The Santa Monica Pier after a storm

The year began with forecasts of a wet winter. An El Niño weather system prompted local officials to issue reminders about basic safety precautions but the rain bypassed much of the area. Northern California received several inches of rain and snow fell in the highest points of the Sierra Nevada. Rain did fall in Santa Monica but there was very little damage or impact to local roads. Surrounding areas did experience problems such as flooded roads and mudslides. Subsequent rainstorms did little to improve the fifth year of drought conditions.

The Los Angeles Department of Public Health, City of Los Angeles Bureau of Sanitation, City of Santa Monica Office of Sustainability and the Environment, TreePeople, Heal the Bay, and the Natural Resources Defense Council created a new set of voluntary guidelines, known as Matrix 2.0, which officials said are the first of their kind for the county, and possibly even the state of California for regulating non-potable water. Comprised of rainwater, graywater, stormwater and blackwater, cooling tower blow-down water, condensate, and foundation drainage, non-potable water is water that is not intended for drinking, but is still of import for the many ways it can be used.

The first round of fines for perpetual water wasters hit the mail and City Hall said it could send about 100 citations per month to individuals that did not reduce water waste. Delinquent customers have three options for the first offense: pay the fine, appeal the citation or attend “water school,” similar to traffic school. Completion of the water education course would waive the first fine.

Heal the Bay released its annual beach report card and the Santa Monica Pier continued to score poorly on the report. Systemic issues such as a lack of sunlight under the pier and the presence of many birds perpetually tarnish the quality of the water and sand in close proximity to the Pier.

The Green Janitor Program continued to graduate local workers. The environmental education

program for janitors results in a certification with workers receiving training in sustainable practices. It was designed and piloted in collaboration with Building Skills Partnership (BSP),

the U.S. Green Building Council-Los Angeles Chapter (USGBCLA), the Building Owners and Managers Association of Greater Los Angeles industry experts, and building owners.

The Santa Monica City Council voted to approve an ordinance requiring all new single-family construction in the City of Santa Monica to be zero-net energy (ZNE), the first of its kind in the world. Zero-net energy is a building industry term for projects that generate enough of their own energy from renewable sources to equal what they take from the power utility over the course of a year.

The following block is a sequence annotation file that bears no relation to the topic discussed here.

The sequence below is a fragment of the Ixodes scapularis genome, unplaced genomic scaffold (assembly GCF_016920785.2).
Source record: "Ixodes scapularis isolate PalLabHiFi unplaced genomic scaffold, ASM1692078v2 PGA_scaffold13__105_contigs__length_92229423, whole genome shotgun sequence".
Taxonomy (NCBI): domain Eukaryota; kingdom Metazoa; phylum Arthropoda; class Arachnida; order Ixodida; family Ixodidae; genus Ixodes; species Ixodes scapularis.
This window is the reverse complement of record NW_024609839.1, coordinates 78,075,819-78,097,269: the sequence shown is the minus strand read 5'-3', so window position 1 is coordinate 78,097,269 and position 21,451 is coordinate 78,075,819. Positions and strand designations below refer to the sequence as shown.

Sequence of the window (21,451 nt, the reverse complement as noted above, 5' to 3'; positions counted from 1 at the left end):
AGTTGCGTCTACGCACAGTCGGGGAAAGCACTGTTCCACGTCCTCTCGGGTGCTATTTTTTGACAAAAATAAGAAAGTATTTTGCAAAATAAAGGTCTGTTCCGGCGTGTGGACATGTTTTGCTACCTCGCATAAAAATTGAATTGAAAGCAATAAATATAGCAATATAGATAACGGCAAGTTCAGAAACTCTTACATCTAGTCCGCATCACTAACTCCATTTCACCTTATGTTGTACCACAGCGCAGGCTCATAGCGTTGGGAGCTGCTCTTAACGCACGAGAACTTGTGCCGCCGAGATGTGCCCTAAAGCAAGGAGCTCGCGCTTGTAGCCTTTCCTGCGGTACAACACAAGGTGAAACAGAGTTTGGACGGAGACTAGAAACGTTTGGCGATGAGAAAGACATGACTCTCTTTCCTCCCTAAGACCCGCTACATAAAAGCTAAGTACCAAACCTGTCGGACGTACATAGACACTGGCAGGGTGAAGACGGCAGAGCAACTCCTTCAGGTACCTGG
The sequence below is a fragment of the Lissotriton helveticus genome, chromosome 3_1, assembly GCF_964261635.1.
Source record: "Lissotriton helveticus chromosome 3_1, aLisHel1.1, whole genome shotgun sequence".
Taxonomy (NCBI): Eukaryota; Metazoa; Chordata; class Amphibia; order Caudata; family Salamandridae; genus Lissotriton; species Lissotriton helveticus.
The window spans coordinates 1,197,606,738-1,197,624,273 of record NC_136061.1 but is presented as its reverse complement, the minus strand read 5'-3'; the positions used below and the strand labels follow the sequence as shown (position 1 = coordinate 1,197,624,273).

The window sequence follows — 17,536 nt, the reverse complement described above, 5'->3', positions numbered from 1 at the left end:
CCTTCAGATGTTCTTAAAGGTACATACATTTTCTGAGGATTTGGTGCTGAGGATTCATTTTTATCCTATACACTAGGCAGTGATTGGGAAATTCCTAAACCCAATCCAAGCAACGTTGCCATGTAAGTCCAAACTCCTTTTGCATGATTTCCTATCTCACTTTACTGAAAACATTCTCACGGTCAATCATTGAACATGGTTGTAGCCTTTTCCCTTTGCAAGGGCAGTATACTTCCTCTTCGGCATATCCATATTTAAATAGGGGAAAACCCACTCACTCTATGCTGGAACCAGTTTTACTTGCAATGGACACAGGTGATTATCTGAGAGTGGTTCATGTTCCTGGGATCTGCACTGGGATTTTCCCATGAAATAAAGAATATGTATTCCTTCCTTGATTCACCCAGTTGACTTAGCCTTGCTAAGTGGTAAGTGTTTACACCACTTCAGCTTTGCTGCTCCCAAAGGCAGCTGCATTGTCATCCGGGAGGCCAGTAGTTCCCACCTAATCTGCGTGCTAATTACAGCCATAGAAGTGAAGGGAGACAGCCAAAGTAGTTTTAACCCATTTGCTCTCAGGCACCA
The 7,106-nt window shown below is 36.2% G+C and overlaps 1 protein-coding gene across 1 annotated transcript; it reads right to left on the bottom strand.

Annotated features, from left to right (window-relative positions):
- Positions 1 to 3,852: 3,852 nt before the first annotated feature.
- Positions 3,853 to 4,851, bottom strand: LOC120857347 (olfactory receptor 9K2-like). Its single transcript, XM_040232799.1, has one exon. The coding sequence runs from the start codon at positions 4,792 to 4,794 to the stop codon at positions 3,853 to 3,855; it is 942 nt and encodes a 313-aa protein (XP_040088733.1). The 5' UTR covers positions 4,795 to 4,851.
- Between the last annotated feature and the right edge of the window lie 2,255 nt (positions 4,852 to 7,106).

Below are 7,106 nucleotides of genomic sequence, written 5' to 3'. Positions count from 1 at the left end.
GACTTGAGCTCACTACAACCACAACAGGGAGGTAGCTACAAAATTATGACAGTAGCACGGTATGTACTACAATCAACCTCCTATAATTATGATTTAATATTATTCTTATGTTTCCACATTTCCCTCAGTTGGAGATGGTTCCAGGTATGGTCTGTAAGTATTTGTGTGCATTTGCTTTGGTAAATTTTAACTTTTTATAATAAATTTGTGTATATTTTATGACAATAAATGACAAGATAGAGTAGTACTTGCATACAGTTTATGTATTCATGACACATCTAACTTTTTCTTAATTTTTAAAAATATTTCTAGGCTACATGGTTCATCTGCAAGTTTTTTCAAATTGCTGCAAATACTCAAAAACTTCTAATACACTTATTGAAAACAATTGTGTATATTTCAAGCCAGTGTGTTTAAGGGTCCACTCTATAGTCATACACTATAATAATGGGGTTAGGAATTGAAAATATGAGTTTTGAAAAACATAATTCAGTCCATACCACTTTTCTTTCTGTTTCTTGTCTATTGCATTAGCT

A new public engagement tool was installed on the Santa Monica Pier and was the first use of virtual reality for understanding the impacts of climate change in Southern California. The freestanding viewers, named the Owl by manufacturer Owlized, Inc. offer visitors an immersive virtual reality display showing panoramic views of Santa Monica Beach. Inside the Owl, the public were able to see how the beach and infrastructure will flood due to sea level rise coupled with a large coastal storm.

Santa Monica made progress towards its water reduction/sustainability goals. Water customers cut usage enough to allow the city to temporarily suspend water imports from Los Angeles for several weeks in the early part of the year. City Hall wants to eventually eliminate the need to import any water from outside the city’s own well system.

The Santa Monica City Council voted to approve an ordinance requiring rooftop solar systems for all new construction in the City of Santa Monica—both residential and commercial.

The Bay Foundation, in partnership with the City of Santa Monica, announced the Santa Monica Beach Restoration Pilot Project. This project aims to transform an approximately three-acre section of existing sandy beach into a healthy, beautiful coastal ecosystem, to address coastal hazard risks while protecting and enhancing coastal resources, such as public beach access and recreation, natural shoreline habitat, and aesthetic values.